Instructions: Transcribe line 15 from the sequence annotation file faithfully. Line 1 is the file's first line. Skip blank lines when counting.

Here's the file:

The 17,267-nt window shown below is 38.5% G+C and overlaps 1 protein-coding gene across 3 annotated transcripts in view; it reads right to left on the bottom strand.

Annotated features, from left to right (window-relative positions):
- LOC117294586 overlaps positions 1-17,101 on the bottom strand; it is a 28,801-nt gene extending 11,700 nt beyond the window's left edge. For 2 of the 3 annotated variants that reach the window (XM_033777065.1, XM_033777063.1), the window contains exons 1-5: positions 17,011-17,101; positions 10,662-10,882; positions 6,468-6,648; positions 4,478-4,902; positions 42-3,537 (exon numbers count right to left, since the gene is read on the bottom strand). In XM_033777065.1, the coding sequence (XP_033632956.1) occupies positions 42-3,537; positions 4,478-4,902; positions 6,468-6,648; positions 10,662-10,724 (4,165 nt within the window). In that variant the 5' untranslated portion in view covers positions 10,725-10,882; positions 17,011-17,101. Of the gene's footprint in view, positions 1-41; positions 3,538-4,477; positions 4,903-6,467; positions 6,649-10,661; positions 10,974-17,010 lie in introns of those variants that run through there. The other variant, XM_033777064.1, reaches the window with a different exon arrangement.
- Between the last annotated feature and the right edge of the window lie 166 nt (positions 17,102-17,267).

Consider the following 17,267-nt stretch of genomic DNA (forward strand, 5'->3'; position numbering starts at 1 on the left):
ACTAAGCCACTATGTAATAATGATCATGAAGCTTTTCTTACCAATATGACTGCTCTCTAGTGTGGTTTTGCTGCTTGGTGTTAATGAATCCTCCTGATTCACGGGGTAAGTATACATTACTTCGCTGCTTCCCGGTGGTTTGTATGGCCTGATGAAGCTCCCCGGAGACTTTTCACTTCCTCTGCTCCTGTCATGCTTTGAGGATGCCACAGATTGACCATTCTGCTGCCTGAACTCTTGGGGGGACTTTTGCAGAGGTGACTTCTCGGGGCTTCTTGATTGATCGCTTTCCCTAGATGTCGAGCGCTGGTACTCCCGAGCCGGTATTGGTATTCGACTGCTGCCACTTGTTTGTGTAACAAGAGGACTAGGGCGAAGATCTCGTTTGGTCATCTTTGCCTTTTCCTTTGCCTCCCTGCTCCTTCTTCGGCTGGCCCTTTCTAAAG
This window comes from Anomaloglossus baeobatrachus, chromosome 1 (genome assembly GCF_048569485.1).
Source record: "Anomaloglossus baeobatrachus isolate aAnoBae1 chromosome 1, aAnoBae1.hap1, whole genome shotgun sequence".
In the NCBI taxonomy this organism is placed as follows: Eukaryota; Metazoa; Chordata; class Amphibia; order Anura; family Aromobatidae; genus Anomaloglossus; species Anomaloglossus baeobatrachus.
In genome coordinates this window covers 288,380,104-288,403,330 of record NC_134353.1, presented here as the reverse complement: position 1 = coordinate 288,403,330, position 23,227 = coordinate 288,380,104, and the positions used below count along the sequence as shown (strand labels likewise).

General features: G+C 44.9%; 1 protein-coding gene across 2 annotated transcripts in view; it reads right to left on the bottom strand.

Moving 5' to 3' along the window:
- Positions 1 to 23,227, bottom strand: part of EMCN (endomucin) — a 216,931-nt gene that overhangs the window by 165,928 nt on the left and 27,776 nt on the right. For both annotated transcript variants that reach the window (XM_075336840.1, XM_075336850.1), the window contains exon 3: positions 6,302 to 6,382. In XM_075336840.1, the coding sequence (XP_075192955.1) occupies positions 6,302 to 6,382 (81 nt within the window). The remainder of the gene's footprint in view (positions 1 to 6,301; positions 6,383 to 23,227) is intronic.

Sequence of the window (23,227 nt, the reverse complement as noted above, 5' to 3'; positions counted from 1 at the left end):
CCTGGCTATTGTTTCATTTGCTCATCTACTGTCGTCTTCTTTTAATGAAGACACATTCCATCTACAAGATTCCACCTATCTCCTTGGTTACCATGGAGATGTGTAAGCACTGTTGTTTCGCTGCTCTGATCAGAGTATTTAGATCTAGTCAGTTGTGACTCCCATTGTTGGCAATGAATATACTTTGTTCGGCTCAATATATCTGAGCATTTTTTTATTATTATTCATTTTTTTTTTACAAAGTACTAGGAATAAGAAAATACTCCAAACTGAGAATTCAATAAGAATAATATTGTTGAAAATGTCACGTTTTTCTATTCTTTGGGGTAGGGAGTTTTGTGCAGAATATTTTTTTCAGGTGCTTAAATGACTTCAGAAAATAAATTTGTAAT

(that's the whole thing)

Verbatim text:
CCTGGCTATTGTTTCATTTGCTCATCTACTGTCGTCTTCTTTTAATGAAGACACATTCCATCTACAAGATTCCACCTATCTCCTTGGTTACCATGGAGATGTGTAAGCACTGTTGTTTCGCTGCTCTGATCAGAGTATTTAGATCTAGTCAGTTGTGACTCCCATTGTTGGCAATGAATATACTTTGTTCGGCTCAATATATCTGAGCATTTTTTTATTATTATTCATTTTTTTTTTACAAAGTACTAGGAATAAGAAAATACTCCAAACTGAGAATTCAATAAGAATAATATTGTTGAAAATGTCACGTTTTTCTATTCTTTGGGGTAGGGAGTTTTGTGCAGAATATTTTTTTCAGGTGCTTAAATGACTTCAGAAAATAAATTTGTAAT